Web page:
I found a number 8 van and asked the driver about the Sudan Embassy. He told me it was on his route. I paid my 20 shillings (about 25 U.S. cents) and felt pretty proud of myself that I wasn’t going to pay about 750 shillings for cab. A short while later, the driver told me to get out and pointed down the road.
I walked down the road a little bit and the Sudan Embassy was right there. I walked up to the front gate and asked about a visa. A very, very nice guy came out in a few minutes and told me that part of the embassy was closed for the day. It was about 1 p.m. That part of the embassy is only open from 9 a.m. until noon. I asked him how many days it would take me to get a visa and he said “two.” I asked again to make sure and he repeated it back to me.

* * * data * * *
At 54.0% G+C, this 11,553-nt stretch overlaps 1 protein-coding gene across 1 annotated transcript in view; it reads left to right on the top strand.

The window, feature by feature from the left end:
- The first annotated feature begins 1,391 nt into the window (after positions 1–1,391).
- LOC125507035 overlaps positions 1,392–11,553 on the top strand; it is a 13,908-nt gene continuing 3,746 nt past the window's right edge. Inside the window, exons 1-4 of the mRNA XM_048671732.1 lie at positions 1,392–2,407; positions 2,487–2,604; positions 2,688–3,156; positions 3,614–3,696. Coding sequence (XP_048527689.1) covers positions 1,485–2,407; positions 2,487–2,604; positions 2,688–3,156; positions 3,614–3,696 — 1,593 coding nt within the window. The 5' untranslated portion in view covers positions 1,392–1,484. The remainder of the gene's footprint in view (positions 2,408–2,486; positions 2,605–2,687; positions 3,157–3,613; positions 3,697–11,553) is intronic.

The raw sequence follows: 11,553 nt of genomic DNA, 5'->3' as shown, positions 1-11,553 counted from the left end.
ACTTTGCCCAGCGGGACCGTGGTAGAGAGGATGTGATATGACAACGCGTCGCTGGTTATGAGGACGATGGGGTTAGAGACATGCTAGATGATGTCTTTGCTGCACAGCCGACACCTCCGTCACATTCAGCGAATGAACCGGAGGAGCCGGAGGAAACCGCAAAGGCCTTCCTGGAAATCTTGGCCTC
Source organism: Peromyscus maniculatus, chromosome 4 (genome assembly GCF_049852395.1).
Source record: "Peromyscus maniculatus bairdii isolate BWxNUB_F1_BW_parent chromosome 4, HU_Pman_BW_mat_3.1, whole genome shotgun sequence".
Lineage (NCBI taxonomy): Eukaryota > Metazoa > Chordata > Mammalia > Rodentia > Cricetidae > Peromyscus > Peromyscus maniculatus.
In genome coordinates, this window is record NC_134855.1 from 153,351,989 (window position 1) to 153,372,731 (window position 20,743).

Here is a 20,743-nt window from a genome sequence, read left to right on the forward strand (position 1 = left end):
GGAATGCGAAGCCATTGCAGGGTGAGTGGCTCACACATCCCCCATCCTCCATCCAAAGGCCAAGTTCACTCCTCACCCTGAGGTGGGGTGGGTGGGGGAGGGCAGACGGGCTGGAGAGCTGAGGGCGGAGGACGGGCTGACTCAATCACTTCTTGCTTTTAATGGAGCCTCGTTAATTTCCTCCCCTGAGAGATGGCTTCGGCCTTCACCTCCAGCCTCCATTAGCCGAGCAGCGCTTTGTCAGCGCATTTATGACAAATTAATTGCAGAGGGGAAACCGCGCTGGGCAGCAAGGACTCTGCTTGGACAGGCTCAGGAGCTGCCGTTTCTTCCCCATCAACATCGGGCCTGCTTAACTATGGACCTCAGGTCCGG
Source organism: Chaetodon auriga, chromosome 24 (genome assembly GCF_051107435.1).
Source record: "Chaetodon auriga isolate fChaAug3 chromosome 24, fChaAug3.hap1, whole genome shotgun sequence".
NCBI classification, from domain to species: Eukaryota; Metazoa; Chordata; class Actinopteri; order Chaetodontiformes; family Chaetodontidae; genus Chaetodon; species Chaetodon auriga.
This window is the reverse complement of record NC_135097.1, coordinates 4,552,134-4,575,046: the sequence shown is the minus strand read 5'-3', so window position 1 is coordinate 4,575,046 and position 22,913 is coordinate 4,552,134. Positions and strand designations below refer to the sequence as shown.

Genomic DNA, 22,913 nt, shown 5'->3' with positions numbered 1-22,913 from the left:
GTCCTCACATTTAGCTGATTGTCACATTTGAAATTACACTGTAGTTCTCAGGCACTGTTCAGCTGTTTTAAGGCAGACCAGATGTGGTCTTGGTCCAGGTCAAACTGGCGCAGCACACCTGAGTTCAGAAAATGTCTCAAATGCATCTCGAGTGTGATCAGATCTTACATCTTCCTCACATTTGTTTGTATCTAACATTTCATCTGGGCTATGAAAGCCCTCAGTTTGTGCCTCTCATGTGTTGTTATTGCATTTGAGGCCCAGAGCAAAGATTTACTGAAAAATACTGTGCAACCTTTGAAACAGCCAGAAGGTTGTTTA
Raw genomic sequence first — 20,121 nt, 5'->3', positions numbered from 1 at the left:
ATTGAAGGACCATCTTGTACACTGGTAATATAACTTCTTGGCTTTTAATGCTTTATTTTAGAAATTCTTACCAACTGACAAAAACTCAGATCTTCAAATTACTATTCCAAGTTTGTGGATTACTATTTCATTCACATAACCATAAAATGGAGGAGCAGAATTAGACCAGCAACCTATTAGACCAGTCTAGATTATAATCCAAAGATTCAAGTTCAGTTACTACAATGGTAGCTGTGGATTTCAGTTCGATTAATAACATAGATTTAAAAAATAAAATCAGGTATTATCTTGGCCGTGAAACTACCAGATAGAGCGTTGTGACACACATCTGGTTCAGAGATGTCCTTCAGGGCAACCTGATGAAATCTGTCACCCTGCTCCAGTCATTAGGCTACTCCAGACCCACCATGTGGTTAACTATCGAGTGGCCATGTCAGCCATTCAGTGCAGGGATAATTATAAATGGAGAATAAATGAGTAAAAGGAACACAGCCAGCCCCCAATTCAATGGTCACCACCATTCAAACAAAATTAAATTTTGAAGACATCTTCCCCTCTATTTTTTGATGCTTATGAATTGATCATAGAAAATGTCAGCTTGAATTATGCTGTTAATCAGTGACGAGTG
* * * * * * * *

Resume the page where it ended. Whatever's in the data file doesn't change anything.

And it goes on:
Right now, I am literally knocking on wood in the internet cafe. I’m hoping that just writing that hasn’t jinxed me.
He said, “just make sure you have all your stuff in order. It is fast here. Don’t worry.” I asked him what I needed, just to be sure. Passport. Two passport photos. Money. And a letter from my NGO saying how long I was going to be working in Sudan.
I told him I wasn’t going to be working for an NGO there. I was just traveling through quickly. He said it might help me to get a letter from my embassy saying that. OK — I thanked him profusely and told him I’d see him tomorrow morning. I then looked on my map for where the U.S. embassy was. It was outside of town on the other side of town — looked to be about 6-7 kilometers away on the map.
Knowing a cab would cost me an arm and a leg, if I could even find one over on this side of town, I decided to take another number 8 bus back into town and either take a cab from there or find my way via bus/van to the U.S. embassy.